Parashat Va'et'hanan

Hear & Act

Primo Levi's poem gives us new insights into the Shema.

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But listening is not enough. The verb shema carries additional meanings--it also denotes doing, obeying, performing, acting. Perhaps Levi titled his poem Shema precisely for its multiple meanings. He wanted to jolt his reader, through graphic and painful images, into action. Emmanuel Levinas, a famous contemporary Jewish philosopher, described the traditional Shema as "an awakening: 'Hear, Israel!'"

I read the poem's upsetting closing curses as a contemporary warning: if we do not awaken, if we will not hear, if we do not use our blessings of privilege to improve the situation of those who suffer privation, we deny our own power to create change. There are serious consequences to this failure of action.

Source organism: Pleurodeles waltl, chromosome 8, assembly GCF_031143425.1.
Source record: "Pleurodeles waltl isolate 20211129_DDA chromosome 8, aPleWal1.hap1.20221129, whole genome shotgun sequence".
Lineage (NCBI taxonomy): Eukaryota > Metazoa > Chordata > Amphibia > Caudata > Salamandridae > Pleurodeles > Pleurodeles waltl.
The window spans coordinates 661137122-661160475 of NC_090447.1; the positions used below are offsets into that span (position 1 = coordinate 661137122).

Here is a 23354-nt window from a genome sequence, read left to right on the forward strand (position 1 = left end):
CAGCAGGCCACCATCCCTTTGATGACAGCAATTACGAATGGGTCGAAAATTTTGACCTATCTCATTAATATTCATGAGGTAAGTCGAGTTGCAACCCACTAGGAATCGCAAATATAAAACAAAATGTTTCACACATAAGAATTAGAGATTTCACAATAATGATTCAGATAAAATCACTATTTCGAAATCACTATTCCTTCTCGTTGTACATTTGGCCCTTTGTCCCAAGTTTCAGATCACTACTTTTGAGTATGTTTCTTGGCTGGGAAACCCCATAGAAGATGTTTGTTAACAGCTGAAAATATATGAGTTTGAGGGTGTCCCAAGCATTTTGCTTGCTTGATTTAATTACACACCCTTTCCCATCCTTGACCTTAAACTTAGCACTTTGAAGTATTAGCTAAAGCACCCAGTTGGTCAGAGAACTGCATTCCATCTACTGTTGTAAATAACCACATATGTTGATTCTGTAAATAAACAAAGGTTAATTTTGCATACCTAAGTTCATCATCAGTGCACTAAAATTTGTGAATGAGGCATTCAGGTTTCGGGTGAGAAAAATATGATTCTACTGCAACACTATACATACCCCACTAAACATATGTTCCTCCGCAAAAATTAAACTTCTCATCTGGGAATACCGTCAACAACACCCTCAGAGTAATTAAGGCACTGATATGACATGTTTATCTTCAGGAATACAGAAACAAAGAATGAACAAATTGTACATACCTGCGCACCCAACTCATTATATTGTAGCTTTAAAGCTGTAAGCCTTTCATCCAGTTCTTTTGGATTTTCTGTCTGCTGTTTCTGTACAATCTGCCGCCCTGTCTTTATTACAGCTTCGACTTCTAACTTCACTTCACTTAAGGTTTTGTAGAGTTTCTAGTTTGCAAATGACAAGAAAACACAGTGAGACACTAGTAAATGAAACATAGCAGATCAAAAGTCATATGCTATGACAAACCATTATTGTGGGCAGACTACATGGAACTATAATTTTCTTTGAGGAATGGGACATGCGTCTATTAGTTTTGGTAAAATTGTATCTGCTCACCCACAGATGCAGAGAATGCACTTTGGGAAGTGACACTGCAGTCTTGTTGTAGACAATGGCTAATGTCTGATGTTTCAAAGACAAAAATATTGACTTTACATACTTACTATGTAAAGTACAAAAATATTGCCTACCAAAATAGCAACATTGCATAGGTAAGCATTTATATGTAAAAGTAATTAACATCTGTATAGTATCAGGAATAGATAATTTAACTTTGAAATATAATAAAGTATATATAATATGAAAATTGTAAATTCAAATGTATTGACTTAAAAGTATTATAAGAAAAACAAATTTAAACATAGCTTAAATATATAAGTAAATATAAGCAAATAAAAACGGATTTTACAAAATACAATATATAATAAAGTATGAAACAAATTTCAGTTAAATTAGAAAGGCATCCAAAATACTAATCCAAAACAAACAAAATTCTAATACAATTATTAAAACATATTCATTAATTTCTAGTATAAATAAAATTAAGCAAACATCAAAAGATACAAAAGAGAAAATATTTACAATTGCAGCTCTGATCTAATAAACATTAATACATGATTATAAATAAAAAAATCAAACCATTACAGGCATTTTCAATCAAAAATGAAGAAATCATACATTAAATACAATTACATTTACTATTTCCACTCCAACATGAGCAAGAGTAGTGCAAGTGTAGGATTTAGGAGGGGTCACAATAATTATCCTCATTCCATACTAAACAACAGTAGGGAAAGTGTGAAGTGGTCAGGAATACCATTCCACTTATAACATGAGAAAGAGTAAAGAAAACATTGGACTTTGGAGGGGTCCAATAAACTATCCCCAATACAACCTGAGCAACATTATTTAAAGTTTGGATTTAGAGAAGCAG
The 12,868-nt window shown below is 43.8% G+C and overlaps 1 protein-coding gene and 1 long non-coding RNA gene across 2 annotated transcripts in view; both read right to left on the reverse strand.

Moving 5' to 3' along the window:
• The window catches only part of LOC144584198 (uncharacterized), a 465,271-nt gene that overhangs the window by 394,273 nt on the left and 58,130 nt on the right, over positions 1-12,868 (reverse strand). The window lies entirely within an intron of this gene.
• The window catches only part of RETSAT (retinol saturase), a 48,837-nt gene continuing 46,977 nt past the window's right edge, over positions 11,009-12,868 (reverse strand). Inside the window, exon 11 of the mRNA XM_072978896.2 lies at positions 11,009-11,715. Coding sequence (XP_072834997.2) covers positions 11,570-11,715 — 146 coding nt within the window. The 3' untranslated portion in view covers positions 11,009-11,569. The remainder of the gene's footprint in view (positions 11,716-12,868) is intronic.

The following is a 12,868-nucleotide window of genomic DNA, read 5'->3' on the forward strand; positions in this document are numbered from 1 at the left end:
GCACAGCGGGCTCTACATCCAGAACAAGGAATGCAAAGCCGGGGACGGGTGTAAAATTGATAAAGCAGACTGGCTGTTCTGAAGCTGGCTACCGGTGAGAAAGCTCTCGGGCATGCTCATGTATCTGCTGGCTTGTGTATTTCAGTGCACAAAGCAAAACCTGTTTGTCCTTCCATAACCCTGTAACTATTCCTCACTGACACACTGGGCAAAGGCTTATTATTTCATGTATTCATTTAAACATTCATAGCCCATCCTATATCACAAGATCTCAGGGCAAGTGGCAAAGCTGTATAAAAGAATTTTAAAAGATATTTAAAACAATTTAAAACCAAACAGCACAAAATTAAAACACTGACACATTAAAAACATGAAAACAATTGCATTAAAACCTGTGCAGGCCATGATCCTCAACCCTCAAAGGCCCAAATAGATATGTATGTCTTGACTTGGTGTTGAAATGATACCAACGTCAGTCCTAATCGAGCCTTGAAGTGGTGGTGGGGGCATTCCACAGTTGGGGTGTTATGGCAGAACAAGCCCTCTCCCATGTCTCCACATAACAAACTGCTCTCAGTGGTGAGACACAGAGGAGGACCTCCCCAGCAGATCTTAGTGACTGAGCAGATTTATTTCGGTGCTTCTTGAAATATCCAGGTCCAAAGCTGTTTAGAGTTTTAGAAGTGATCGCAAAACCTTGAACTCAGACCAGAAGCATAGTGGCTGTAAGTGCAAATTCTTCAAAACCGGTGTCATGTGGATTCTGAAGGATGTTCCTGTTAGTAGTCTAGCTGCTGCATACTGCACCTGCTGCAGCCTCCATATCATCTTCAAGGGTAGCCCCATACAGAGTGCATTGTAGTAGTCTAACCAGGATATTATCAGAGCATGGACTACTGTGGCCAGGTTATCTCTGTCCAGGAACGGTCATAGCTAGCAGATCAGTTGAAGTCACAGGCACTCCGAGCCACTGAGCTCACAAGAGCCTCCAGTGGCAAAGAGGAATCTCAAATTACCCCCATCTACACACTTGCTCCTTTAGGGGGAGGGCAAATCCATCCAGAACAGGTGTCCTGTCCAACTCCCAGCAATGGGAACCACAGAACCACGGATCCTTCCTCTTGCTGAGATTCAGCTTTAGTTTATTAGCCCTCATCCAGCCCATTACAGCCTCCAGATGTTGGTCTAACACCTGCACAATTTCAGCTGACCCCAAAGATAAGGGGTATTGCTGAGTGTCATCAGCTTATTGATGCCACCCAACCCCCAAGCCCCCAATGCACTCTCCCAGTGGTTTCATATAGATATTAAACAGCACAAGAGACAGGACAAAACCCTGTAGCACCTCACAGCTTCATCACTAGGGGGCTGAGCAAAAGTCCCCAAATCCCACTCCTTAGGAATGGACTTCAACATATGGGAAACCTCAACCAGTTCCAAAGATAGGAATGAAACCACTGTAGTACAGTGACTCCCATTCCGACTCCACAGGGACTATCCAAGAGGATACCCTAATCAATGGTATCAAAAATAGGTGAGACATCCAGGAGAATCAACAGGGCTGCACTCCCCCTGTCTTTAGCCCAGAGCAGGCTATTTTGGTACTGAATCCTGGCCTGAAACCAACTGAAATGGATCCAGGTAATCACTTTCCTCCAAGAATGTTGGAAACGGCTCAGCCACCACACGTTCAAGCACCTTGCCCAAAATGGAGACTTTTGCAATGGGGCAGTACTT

There are many ways to respond to the voices of those who suffer: to educate ourselves on issues of global justice, to volunteer, to advocate, to share our resources. The Shema, according to Jewish law, is supposed to be said aloud. It makes sense: we are crying out to one other: "Listen, Israel! Act!" This week, will you hear it?

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Rabbi Dorothy A. Richman

Rabbi Dorothy A. Richman is the Rabbi Martin Ballonoff Memorial Rabbi-in-Residence at Berkeley Hillel.